However, if there are some powerful champions for change (and they somehow find a wad of cash), then I would suggest aiming for decent cycling infrastructure within a 5km radius of the CBD. This is a simple strategy of aiming for low hanging fruit. Get as many commuters as possible, within a 5km radius to the CBD, to swap to cycling, by providing a safe alternative to "sharing the roads" and you start to develop a critical mass of people needed to drive broader cultural change.

Once again good luck and maybe temper your expectations.

Bear in mind these 5km commuters don't all need to live within 5 km of the CBD.  Come the nicer weather it's not uncommon on Beulah Road in the morning to see people parking 5 km out of town and getting bikes off the back of the car.  They usually look like commuters. 

Don't even need nice weather I've been observing people doing that all winter along Duthy street!

Actually if it's nicer weather I tend to ride the whole 13km from home.  It is in the crappy weather I drive to within a couple of km of city and ride the last few km to avoid parking and the worst of the traffic

I'll keep you posted on the happenings of the jury. It isn't a private process so I'll do my best to relay what's going on.

Thanks very much James.  Do you know how many people on the jury would count as cyclists ?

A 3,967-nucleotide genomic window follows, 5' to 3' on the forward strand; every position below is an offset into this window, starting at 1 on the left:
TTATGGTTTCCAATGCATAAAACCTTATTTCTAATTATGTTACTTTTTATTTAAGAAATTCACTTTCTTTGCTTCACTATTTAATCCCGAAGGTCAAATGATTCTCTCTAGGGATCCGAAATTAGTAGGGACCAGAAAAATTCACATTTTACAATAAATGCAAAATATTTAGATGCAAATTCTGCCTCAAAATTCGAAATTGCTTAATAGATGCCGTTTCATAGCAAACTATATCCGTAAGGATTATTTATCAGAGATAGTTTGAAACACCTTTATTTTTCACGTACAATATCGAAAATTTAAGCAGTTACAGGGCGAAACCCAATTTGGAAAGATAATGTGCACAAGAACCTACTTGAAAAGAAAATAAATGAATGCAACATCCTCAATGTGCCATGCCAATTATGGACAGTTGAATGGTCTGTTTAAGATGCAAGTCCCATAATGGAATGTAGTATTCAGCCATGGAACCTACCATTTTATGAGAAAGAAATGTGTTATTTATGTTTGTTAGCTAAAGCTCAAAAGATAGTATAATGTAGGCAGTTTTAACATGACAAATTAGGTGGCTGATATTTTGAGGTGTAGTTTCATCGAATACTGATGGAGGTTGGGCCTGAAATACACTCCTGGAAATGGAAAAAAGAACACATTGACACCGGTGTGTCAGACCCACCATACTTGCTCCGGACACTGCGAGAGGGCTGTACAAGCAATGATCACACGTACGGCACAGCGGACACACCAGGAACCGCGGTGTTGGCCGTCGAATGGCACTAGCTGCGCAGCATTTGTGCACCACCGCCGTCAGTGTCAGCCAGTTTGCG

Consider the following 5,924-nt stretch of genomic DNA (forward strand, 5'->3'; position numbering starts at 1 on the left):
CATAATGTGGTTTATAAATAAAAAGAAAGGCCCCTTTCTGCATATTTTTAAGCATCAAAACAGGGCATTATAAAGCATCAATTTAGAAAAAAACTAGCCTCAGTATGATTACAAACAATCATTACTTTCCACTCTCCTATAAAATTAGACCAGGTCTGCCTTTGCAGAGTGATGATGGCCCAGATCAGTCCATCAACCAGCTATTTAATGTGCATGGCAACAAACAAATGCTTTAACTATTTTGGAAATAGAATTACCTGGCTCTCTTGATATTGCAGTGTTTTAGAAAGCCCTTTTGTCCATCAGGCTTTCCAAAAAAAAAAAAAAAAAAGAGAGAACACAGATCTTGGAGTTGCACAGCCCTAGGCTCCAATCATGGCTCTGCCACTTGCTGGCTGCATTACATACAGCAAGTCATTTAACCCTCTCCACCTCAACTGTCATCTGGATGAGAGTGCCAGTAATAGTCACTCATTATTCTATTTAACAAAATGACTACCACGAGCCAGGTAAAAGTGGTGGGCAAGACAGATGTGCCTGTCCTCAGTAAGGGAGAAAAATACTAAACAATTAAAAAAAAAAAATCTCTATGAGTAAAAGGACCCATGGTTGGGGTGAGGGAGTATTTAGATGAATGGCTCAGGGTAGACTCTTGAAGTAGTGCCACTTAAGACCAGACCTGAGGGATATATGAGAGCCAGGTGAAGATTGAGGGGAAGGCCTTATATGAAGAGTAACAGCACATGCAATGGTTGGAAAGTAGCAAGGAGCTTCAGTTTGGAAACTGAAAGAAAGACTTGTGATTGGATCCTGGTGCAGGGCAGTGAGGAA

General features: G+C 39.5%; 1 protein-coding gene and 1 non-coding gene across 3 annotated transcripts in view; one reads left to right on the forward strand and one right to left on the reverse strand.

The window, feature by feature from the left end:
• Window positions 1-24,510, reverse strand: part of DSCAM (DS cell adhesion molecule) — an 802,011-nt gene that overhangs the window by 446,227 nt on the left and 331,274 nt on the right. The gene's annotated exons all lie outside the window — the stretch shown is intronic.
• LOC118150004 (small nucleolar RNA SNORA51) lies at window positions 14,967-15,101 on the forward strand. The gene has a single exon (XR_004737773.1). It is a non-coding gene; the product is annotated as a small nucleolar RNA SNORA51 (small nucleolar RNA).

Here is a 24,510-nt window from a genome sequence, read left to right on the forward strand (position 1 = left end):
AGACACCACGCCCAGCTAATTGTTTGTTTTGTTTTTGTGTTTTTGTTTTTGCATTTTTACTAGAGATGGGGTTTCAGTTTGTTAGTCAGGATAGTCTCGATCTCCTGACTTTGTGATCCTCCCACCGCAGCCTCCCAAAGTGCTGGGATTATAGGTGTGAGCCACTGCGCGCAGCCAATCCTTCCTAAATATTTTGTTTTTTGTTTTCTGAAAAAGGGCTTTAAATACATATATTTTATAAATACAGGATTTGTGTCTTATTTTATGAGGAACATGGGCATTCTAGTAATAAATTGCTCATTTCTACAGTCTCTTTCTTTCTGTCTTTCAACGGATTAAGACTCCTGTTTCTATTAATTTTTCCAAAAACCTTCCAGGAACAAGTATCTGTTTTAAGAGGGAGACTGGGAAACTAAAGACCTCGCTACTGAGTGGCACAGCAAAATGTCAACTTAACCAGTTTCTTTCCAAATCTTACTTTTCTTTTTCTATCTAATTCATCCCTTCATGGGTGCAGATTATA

The thing that always gets me about the supposed cycling/driver conflict is that many of us (how many I wonder?) are both. I commute to work pretty regularly but in bad weather, or when I'm not feeling well for some reason or weekends or evenings I drive a car. So I'm internally conflicted I guess !

I've actually been having some success with friends/ work colleagues/ other school parents/ etc etc, when they refer to me as a "cyclist" I correct them that I'm a "road user" or "commuter"- seems to disarm most of them straight away if they want an argument or rant anti cyclist. Also pointing out that we can all provide examples of people on bikes, driving cars, driving buses, cabs etc who are dickheads and do stupid things. The common denominator is a person in charge of the vehicle, not not the type of vehicle is the issue.

Good luck with it, I'll be very interested to see how it all goes